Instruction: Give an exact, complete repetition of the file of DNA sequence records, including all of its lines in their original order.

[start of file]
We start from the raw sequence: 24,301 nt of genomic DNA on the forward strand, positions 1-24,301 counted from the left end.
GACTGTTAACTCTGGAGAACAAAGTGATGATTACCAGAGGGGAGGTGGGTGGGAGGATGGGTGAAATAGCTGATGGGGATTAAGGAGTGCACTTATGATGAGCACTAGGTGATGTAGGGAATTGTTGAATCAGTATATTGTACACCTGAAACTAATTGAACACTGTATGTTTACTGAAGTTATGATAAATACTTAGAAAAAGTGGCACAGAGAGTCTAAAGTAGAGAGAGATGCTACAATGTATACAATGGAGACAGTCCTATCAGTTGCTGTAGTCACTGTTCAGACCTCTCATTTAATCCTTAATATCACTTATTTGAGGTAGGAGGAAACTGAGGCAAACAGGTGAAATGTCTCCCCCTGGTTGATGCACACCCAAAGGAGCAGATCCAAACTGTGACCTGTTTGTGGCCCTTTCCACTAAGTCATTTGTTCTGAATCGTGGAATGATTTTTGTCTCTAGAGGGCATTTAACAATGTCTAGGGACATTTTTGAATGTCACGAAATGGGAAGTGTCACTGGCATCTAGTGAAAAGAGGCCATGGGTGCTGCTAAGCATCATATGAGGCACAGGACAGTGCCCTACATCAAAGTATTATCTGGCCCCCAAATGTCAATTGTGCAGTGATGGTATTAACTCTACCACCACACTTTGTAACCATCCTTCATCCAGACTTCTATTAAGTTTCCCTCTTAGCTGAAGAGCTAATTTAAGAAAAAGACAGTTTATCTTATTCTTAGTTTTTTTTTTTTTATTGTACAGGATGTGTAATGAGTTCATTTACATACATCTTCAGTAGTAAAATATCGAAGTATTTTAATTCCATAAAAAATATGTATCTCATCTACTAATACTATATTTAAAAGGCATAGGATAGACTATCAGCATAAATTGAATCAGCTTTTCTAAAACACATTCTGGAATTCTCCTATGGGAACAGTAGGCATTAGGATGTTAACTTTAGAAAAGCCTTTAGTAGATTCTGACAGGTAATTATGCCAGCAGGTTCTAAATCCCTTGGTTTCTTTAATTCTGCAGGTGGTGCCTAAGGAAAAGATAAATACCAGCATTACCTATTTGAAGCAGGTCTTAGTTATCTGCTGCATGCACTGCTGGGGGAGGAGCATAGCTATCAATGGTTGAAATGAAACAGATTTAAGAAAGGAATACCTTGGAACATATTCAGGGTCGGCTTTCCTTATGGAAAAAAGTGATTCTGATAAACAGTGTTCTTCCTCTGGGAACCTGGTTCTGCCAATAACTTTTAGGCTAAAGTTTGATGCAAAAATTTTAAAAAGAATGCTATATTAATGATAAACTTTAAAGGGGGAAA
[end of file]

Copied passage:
We start from the raw sequence: 24,301 nt of genomic DNA on the forward strand, positions 1-24,301 counted from the left end.
GACTGTTAACTCTGGAGAACAAAGTGATGATTACCAGAGGGGAGGTGGGTGGGAGGATGGGTGAAATAGCTGATGGGGATTAAGGAGTGCACTTATGATGAGCACTAGGTGATGTAGGGAATTGTTGAATCAGTATATTGTACACCTGAAACTAATTGAACACTGTATGTTTACTGAAGTTATGATAAATACTTAGAAAAAGTGGCACAGAGAGTCTAAAGTAGAGAGAGATGCTACAATGTATACAATGGAGACAGTCCTATCAGTTGCTGTAGTCACTGTTCAGACCTCTCATTTAATCCTTAATATCACTTATTTGAGGTAGGAGGAAACTGAGGCAAACAGGTGAAATGTCTCCCCCTGGTTGATGCACACCCAAAGGAGCAGATCCAAACTGTGACCTGTTTGTGGCCCTTTCCACTAAGTCATTTGTTCTGAATCGTGGAATGATTTTTGTCTCTAGAGGGCATTTAACAATGTCTAGGGACATTTTTGAATGTCACGAAATGGGAAGTGTCACTGGCATCTAGTGAAAAGAGGCCATGGGTGCTGCTAAGCATCATATGAGGCACAGGACAGTGCCCTACATCAAAGTATTATCTGGCCCCCAAATGTCAATTGTGCAGTGATGGTATTAACTCTACCACCACACTTTGTAACCATCCTTCATCCAGACTTCTATTAAGTTTCCCTCTTAGCTGAAGAGCTAATTTAAGAAAAAGACAGTTTATCTTATTCTTAGTTTTTTTTTTTTTATTGTACAGGATGTGTAATGAGTTCATTTACATACATCTTCAGTAGTAAAATATCGAAGTATTTTAATTCCATAAAAAATATGTATCTCATCTACTAATACTATATTTAAAAGGCATAGGATAGACTATCAGCATAAATTGAATCAGCTTTTCTAAAACACATTCTGGAATTCTCCTATGGGAACAGTAGGCATTAGGATGTTAACTTTAGAAAAGCCTTTAGTAGATTCTGACAGGTAATTATGCCAGCAGGTTCTAAATCCCTTGGTTTCTTTAATTCTGCAGGTGGTGCCTAAGGAAAAGATAAATACCAGCATTACCTATTTGAAGCAGGTCTTAGTTATCTGCTGCATGCACTGCTGGGGGAGGAGCATAGCTATCAATGGTTGAAATGAAACAGATTTAAGAAAGGAATACCTTGGAACATATTCAGGGTCGGCTTTCCTTATGGAAAAAAGTGATTCTGATAAACAGTGTTCTTCCTCTGGGAACCTGGTTCTGCCAATAACTTTTAGGCTAAAGTTTGATGCAAAAATTTTAAAAAGAATGCTATATTAATGATAAACTTTAAAGGGGGAAA